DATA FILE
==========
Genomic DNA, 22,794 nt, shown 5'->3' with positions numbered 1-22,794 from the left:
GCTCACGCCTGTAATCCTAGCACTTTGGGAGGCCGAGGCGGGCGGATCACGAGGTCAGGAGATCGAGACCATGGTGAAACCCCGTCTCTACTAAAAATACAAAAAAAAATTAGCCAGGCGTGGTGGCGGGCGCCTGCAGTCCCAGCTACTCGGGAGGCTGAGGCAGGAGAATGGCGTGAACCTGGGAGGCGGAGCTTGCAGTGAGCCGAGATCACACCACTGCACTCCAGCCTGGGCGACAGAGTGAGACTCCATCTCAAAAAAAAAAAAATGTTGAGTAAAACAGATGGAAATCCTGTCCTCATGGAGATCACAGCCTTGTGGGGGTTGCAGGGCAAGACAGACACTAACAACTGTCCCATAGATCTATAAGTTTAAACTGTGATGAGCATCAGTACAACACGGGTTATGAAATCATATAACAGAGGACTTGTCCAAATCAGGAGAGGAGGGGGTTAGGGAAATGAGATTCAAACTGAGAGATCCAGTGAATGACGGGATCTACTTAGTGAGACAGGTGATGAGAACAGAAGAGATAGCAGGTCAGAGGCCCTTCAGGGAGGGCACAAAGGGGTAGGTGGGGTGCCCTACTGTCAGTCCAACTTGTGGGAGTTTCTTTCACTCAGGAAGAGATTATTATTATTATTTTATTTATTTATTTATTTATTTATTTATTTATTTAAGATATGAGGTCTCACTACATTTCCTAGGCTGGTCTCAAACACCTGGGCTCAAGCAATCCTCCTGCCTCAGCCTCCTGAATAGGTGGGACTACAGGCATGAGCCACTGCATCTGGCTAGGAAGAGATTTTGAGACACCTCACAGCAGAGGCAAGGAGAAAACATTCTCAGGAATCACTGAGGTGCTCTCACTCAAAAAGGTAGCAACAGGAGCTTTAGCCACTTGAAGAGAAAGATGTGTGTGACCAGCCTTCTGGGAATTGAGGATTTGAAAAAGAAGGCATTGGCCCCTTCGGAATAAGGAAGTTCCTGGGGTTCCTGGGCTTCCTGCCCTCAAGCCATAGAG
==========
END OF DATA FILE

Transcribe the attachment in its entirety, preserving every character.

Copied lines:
Genomic DNA, 22,794 nt, shown 5'->3' with positions numbered 1-22,794 from the left:
GCTCACGCCTGTAATCCTAGCACTTTGGGAGGCCGAGGCGGGCGGATCACGAGGTCAGGAGATCGAGACCATGGTGAAACCCCGTCTCTACTAAAAATACAAAAAAAAATTAGCCAGGCGTGGTGGCGGGCGCCTGCAGTCCCAGCTACTCGGGAGGCTGAGGCAGGAGAATGGCGTGAACCTGGGAGGCGGAGCTTGCAGTGAGCCGAGATCACACCACTGCACTCCAGCCTGGGCGACAGAGTGAGACTCCATCTCAAAAAAAAAAAAATGTTGAGTAAAACAGATGGAAATCCTGTCCTCATGGAGATCACAGCCTTGTGGGGGTTGCAGGGCAAGACAGACACTAACAACTGTCCCATAGATCTATAAGTTTAAACTGTGATGAGCATCAGTACAACACGGGTTATGAAATCATATAACAGAGGACTTGTCCAAATCAGGAGAGGAGGGGGTTAGGGAAATGAGATTCAAACTGAGAGATCCAGTGAATGACGGGATCTACTTAGTGAGACAGGTGATGAGAACAGAAGAGATAGCAGGTCAGAGGCCCTTCAGGGAGGGCACAAAGGGGTAGGTGGGGTGCCCTACTGTCAGTCCAACTTGTGGGAGTTTCTTTCACTCAGGAAGAGATTATTATTATTATTTTATTTATTTATTTATTTATTTATTTATTTATTTAAGATATGAGGTCTCACTACATTTCCTAGGCTGGTCTCAAACACCTGGGCTCAAGCAATCCTCCTGCCTCAGCCTCCTGAATAGGTGGGACTACAGGCATGAGCCACTGCATCTGGCTAGGAAGAGATTTTGAGACACCTCACAGCAGAGGCAAGGAGAAAACATTCTCAGGAATCACTGAGGTGCTCTCACTCAAAAAGGTAGCAACAGGAGCTTTAGCCACTTGAAGAGAAAGATGTGTGTGACCAGCCTTCTGGGAATTGAGGATTTGAAAAAGAAGGCATTGGCCCCTTCGGAATAAGGAAGTTCCTGGGGTTCCTGGGCTTCCTGCCCTCAAGCCATAGAG